[ in-tend ]
See synonyms for: intendintendedintendingintends on

verb (used with object)
  1. to have in mind as something to be done or brought about; plan: We intend to leave in a month.

  2. to design or mean for a particular purpose, use, recipient, etc.: a fund intended for emergency use only.

  1. to design to express or indicate, as by one's words; refer to.

  2. (of words, terms, statements, etc.) to mean or signify.

  3. Archaic. to direct (the eyes, mind, etc.).

verb (used without object)
  1. to have a purpose or design.

  2. Obsolete. to set out on one's course.

Origin of intend

First recorded in 1250–1300; from Latin intendere “to aim, assert, stretch out”; equivalent to in-2 + tend1; replacing Middle English entenden, from Old French entendre, from Latin, as above

synonym study For intend

1. Intend, mean, design, propose imply knowing what one wishes to do and setting this as a goal. To intend is to have in mind something to be done or brought about: No offense was intended. Mean is a less formal word than intend but otherwise a close synonym: He means to go away. Design implies planning to effect a particular result: to design a plan for Christmas decorations. Propose suggests setting up a program for oneself or offering it to others for consideration: We propose to beautify our city.

Other words for intend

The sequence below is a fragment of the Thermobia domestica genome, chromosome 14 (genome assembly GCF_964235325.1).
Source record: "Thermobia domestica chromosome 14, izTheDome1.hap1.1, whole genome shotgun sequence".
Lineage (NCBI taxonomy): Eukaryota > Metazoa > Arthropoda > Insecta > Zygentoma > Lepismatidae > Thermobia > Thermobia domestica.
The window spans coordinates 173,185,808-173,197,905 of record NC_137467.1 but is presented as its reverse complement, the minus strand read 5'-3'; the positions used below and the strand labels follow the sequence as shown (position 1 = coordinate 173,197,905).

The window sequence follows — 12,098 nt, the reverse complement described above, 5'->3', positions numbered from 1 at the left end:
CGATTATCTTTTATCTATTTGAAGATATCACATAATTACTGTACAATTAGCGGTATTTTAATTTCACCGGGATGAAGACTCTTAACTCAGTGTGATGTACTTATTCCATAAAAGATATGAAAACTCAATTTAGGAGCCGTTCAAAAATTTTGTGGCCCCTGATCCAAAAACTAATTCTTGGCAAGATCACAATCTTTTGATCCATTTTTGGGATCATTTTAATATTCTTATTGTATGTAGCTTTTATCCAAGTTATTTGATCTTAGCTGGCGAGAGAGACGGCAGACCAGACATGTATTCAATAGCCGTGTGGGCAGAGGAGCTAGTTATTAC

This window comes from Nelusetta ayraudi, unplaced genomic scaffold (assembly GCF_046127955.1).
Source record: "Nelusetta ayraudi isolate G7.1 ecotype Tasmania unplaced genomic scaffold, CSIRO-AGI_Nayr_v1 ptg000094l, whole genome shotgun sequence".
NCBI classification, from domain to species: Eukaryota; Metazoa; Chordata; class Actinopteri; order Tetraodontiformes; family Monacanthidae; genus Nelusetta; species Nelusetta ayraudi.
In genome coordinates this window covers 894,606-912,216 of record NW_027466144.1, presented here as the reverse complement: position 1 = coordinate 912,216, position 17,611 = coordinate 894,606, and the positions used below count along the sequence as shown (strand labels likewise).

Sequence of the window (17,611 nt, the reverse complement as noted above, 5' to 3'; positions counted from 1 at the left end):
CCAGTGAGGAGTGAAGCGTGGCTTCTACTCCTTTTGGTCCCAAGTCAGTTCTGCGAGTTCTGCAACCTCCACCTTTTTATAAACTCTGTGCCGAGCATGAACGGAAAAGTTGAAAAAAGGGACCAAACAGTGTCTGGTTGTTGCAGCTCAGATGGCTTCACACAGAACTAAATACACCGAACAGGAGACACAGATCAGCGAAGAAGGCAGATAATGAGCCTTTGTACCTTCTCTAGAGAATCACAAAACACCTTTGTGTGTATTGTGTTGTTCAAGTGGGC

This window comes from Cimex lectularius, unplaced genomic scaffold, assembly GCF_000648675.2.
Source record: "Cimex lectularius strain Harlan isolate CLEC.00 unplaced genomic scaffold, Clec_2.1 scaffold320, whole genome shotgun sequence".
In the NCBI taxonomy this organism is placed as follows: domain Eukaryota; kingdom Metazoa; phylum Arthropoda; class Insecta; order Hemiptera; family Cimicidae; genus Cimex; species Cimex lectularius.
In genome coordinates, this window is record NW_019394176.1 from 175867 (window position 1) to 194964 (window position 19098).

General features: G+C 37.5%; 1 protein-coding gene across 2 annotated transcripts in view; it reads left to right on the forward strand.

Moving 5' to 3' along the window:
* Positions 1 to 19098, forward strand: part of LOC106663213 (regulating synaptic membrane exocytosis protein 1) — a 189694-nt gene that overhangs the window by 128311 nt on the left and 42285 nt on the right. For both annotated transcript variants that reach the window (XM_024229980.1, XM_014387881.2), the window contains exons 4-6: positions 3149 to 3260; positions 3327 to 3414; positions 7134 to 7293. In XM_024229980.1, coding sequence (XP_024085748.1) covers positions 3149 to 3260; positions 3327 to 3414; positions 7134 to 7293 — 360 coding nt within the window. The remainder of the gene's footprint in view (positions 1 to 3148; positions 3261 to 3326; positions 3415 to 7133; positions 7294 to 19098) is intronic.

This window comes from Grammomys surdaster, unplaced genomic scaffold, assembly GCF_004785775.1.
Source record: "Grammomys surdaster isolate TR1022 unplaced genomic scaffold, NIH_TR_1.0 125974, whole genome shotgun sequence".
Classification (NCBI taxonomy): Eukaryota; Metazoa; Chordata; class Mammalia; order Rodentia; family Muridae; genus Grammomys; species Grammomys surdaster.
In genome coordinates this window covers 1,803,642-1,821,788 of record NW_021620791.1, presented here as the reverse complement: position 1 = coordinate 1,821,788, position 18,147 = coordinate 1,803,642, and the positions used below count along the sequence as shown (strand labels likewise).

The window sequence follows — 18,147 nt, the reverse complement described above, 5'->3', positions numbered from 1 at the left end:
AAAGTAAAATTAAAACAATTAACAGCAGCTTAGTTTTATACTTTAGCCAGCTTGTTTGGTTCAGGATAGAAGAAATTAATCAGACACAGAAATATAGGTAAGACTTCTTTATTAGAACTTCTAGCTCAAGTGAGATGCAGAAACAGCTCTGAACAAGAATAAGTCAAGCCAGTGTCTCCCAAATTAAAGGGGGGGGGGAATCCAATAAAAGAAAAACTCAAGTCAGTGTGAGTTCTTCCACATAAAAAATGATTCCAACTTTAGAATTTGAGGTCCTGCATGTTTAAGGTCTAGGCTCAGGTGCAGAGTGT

Other words from intend

  • in·tend·er, noun
  • mis·in·tend, verb
  • pre·in·tend, verb (used with object) Unabridged Based on the Random House Unabridged Dictionary, © Random House, Inc. 2024

How to use intend in a sentence

British Dictionary definitions for intend


/ (ɪnˈtɛnd) /

  1. (may take a clause as object) to propose or plan (something or to do something); have in mind; mean

  2. (tr often foll by for) to design or destine (for a certain purpose, person, etc): that shot was intended for the President

  1. (tr) to mean to express or indicate: what do his words intend?

  2. (intr) to have a purpose as specified; mean: he intends well

  3. (tr) archaic to direct or turn (the attention, eyes, etc)

Origin of intend

C14: from Latin intendere to stretch forth, give one's attention to, from tendere to stretch

Derived forms of intend

  • intender, noun

Collins English Dictionary - Complete & Unabridged 2012 Digital Edition © William Collins Sons & Co. Ltd. 1979, 1986 © HarperCollins Publishers 1998, 2000, 2003, 2005, 2006, 2007, 2009, 2012